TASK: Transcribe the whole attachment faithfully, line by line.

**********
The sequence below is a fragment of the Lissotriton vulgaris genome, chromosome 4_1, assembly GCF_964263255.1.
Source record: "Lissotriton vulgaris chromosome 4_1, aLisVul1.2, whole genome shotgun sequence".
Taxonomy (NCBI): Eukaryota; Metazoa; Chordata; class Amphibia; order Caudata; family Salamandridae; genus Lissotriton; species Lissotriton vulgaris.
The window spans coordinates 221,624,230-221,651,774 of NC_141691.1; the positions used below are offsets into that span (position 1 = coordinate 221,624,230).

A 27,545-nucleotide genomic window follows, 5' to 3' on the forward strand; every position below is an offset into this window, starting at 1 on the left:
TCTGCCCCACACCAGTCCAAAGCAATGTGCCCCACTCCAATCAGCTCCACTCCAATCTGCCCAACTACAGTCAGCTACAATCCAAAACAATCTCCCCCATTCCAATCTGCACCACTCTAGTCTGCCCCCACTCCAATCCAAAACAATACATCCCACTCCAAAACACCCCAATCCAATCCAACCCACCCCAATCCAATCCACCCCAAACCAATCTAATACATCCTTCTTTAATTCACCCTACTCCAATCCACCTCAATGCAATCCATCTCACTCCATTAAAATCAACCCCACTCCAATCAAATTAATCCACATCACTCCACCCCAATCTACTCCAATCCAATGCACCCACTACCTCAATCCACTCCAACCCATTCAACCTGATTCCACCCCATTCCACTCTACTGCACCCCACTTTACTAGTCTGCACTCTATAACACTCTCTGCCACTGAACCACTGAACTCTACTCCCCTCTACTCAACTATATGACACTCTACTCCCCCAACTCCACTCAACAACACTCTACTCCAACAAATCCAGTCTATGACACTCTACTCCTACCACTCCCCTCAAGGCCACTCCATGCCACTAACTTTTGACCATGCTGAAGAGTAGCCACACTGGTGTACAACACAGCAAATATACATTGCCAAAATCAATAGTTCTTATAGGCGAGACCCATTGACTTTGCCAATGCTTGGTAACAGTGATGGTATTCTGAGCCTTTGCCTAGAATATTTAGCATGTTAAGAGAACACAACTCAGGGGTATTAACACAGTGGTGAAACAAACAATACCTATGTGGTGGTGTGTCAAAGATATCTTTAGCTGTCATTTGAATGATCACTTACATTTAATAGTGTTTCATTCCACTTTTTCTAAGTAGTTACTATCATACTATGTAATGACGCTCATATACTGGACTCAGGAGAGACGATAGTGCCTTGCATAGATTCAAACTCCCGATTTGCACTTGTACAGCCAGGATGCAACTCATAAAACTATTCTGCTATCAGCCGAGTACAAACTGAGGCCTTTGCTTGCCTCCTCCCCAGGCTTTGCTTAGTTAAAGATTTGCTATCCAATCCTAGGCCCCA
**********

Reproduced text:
The sequence below is a fragment of the Lissotriton vulgaris genome, chromosome 4_1, assembly GCF_964263255.1.
Source record: "Lissotriton vulgaris chromosome 4_1, aLisVul1.2, whole genome shotgun sequence".
Taxonomy (NCBI): Eukaryota; Metazoa; Chordata; class Amphibia; order Caudata; family Salamandridae; genus Lissotriton; species Lissotriton vulgaris.
The window spans coordinates 221,624,230-221,651,774 of NC_141691.1; the positions used below are offsets into that span (position 1 = coordinate 221,624,230).

A 27,545-nucleotide genomic window follows, 5' to 3' on the forward strand; every position below is an offset into this window, starting at 1 on the left:
TCTGCCCCACACCAGTCCAAAGCAATGTGCCCCACTCCAATCAGCTCCACTCCAATCTGCCCAACTACAGTCAGCTACAATCCAAAACAATCTCCCCCATTCCAATCTGCACCACTCTAGTCTGCCCCCACTCCAATCCAAAACAATACATCCCACTCCAAAACACCCCAATCCAATCCAACCCACCCCAATCCAATCCACCCCAAACCAATCTAATACATCCTTCTTTAATTCACCCTACTCCAATCCACCTCAATGCAATCCATCTCACTCCATTAAAATCAACCCCACTCCAATCAAATTAATCCACATCACTCCACCCCAATCTACTCCAATCCAATGCACCCACTACCTCAATCCACTCCAACCCATTCAACCTGATTCCACCCCATTCCACTCTACTGCACCCCACTTTACTAGTCTGCACTCTATAACACTCTCTGCCACTGAACCACTGAACTCTACTCCCCTCTACTCAACTATATGACACTCTACTCCCCCAACTCCACTCAACAACACTCTACTCCAACAAATCCAGTCTATGACACTCTACTCCTACCACTCCCCTCAAGGCCACTCCATGCCACTAACTTTTGACCATGCTGAAGAGTAGCCACACTGGTGTACAACACAGCAAATATACATTGCCAAAATCAATAGTTCTTATAGGCGAGACCCATTGACTTTGCCAATGCTTGGTAACAGTGATGGTATTCTGAGCCTTTGCCTAGAATATTTAGCATGTTAAGAGAACACAACTCAGGGGTATTAACACAGTGGTGAAACAAACAATACCTATGTGGTGGTGTGTCAAAGATATCTTTAGCTGTCATTTGAATGATCACTTACATTTAATAGTGTTTCATTCCACTTTTTCTAAGTAGTTACTATCATACTATGTAATGACGCTCATATACTGGACTCAGGAGAGACGATAGTGCCTTGCATAGATTCAAACTCCCGATTTGCACTTGTACAGCCAGGATGCAACTCATAAAACTATTCTGCTATCAGCCGAGTACAAACTGAGGCCTTTGCTTGCCTCCTCCCCAGGCTTTGCTTAGTTAAAGATTTGCTATCCAATCCTAGGCCCCA